John M. Patton, who operated a planning mill and sash shop on Lyon, directly across the street from the Shields’ residence, was en route between his home, 1046 Broadway, and his shop. He was the first to arrive at the scene and offer assistance. He helped Shields up from the stairwell, and assisted her to the office of Dr. John A. Primm, a homeopathic physician and surgeon, at 714 Broadway. Unfortunately, Primm was not in his office during the lunch hour, so Patton helped Shields to her home on Lyon Street, where Dr. William A. Gordon, with an office in the Opera House block, was summoned.
The Hannibal Courier of the day reported the astonishment that Shields’ injuries were not fatal.
Quite miraculously, the extent of injuries to Shields was limited to a broken nose and wrist, gashes to her face and ear, and painful and serious bruises. At home to provide extended care were her 19-year-old daughter, Alice, and her 68-year-old mother-in-law, Martha A. Shields. A telegraph was sent to Dr. Shields — a medial doctor by profession — in Jefferson City, to apprise him of his wife’s accident and subsequent injuries.
Mrs. Shields noted family
Shields was of a prominent family in Hannibal — the Leverings. It would be her first cousin, Aaron R. Levering, who would ultimately provide the seed money for construction of the hospital on Market Street named in his honor.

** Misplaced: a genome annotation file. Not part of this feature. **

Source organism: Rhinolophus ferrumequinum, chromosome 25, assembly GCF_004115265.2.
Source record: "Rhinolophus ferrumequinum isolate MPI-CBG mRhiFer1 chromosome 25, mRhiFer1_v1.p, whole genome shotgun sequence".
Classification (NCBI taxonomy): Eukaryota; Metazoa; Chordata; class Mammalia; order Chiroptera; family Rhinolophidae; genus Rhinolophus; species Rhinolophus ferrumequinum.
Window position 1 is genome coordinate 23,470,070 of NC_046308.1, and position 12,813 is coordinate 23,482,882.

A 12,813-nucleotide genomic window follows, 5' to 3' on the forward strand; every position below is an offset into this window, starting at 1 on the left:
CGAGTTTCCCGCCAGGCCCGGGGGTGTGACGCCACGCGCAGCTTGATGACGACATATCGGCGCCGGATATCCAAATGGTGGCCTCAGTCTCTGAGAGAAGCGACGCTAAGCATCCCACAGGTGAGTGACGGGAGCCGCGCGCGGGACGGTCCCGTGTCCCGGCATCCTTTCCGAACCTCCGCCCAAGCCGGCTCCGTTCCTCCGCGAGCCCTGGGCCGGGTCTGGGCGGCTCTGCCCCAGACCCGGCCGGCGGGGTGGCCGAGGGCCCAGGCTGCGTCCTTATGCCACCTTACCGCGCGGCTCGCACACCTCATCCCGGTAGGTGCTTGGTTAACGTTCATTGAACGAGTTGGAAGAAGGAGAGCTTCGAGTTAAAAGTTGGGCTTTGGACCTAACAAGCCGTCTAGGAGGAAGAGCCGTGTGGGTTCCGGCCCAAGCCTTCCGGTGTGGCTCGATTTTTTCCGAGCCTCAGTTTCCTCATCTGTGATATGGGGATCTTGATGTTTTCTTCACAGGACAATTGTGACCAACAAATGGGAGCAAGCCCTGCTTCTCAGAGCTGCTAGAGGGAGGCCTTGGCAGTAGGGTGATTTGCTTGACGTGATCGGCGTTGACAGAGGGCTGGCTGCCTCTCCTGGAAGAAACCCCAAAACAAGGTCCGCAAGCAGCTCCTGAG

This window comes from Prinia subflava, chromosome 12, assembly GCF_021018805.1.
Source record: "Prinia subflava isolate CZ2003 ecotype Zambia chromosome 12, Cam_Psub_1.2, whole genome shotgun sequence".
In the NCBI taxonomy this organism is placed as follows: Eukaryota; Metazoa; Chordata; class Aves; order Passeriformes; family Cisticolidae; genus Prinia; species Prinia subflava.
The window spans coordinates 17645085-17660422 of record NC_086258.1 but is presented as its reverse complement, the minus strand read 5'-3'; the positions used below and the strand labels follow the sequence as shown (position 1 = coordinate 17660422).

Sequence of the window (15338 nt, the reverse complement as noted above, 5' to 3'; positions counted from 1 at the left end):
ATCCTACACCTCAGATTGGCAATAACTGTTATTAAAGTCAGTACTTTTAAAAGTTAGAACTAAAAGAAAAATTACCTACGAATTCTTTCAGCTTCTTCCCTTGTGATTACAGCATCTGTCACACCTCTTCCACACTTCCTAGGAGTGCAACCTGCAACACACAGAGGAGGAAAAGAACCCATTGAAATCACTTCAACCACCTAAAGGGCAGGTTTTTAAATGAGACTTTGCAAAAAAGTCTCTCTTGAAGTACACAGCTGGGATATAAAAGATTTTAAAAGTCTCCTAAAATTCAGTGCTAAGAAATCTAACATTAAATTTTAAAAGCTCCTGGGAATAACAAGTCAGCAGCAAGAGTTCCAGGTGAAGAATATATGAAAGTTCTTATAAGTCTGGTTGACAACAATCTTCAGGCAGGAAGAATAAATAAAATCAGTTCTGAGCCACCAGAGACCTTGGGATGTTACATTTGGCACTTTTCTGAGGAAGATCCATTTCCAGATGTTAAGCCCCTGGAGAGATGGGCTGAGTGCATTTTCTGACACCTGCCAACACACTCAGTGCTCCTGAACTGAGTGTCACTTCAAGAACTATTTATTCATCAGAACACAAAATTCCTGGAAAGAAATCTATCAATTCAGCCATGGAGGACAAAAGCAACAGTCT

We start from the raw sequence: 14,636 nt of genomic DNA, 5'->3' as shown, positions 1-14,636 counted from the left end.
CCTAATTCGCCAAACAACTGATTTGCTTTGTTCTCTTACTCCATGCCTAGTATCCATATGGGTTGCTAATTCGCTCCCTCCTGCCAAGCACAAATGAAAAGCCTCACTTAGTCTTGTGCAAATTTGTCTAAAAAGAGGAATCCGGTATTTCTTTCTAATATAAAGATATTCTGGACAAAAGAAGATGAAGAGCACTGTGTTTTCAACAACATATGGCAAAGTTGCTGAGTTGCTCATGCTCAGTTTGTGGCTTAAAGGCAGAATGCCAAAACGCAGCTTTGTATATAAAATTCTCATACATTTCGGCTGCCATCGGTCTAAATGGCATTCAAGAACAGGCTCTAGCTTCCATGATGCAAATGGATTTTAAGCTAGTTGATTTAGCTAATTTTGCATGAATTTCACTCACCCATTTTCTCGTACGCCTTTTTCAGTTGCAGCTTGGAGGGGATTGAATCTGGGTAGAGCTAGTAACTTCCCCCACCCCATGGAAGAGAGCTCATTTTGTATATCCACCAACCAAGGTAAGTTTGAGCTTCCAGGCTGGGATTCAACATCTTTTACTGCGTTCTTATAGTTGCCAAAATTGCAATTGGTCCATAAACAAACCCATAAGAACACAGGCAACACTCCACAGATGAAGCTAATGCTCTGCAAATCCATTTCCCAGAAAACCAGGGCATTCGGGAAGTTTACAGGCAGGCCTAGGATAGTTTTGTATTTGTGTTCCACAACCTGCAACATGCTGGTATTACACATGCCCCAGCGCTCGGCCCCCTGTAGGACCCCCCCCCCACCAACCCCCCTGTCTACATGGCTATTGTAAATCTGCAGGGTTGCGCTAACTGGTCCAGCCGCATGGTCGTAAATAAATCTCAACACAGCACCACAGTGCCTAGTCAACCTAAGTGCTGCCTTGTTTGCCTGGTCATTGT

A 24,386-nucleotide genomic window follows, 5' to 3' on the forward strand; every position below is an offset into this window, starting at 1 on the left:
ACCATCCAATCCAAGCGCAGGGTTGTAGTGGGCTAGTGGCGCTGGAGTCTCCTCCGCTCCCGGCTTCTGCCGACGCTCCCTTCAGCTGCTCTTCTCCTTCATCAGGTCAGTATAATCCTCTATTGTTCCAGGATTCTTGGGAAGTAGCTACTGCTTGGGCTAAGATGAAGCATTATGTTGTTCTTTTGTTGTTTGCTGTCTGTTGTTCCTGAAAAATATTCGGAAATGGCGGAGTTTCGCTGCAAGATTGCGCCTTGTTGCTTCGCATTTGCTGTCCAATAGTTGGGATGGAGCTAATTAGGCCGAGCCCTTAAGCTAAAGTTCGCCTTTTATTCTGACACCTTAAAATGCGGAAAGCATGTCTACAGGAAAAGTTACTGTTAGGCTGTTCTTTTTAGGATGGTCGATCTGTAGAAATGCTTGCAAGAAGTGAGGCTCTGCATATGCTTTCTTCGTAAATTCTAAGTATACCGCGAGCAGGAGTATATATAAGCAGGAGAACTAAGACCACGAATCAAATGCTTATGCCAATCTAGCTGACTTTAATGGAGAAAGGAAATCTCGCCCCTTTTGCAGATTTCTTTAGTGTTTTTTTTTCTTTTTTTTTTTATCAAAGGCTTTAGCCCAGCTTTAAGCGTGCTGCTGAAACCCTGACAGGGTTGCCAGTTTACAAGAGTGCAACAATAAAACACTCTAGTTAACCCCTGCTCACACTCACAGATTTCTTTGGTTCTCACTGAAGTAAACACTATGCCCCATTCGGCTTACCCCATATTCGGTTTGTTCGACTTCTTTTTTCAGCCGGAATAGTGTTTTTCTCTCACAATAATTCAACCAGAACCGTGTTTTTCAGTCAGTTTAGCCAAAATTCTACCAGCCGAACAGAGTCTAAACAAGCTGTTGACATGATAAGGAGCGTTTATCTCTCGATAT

Aaron Levering’s father was Franklin Levering, brother of Shields’ mother, Alice Riggs Levering Alexander, and they were all natives of Baltimore, Md.
Alice and several of her siblings migrated to Missouri and settled in Clark County, Mo., in 1839. From there, some moved on to Hannibal.
Mrs. Alexander was married to George Alexander, M.D., who died prior to 1850. Mrs. Alexander and their daughter, Catherine, were reported as living with the Palmer family of Clark County, Mo., in the 1850 census. Mrs. Palmer (Mercy Ann Levering Palmer) was Mrs. Alexander’s sister. In 1860, the mother and daughter were in Hannibal, living with her brother, Franklin Levering.
Mrs. Alexander’s daughter, Catherine Hanson Alexander, married Dr. D.H Shields in 1877.
Dr. D.H. Shields died at midnight May 15, 1907, at the age of 61. He was the brother to George Shields, a prominent state politician.
Following her husband’s death, Shields went to Salida, Colo., to live with her daughter.
She died there in 1910, and was brought back to Hannibal for burial beside her husband in Riverside Cemetery.
Shields’ daughter, Alice S. Shields, married James C. Howell, a Hannibal druggist, in 1894. Before the turn of the century, Mr. and Mrs. Howell moved to Salida, Colo., where Mr. Howell continued in the drug business. Mrs. Howell died Aug. 4, 1933, and is buried at Fairview Cemetery in Salida.
Mary Lou Montgomery is a writer, speaker and researcher with a specialty in history. She is the former editor of the Courier-Post.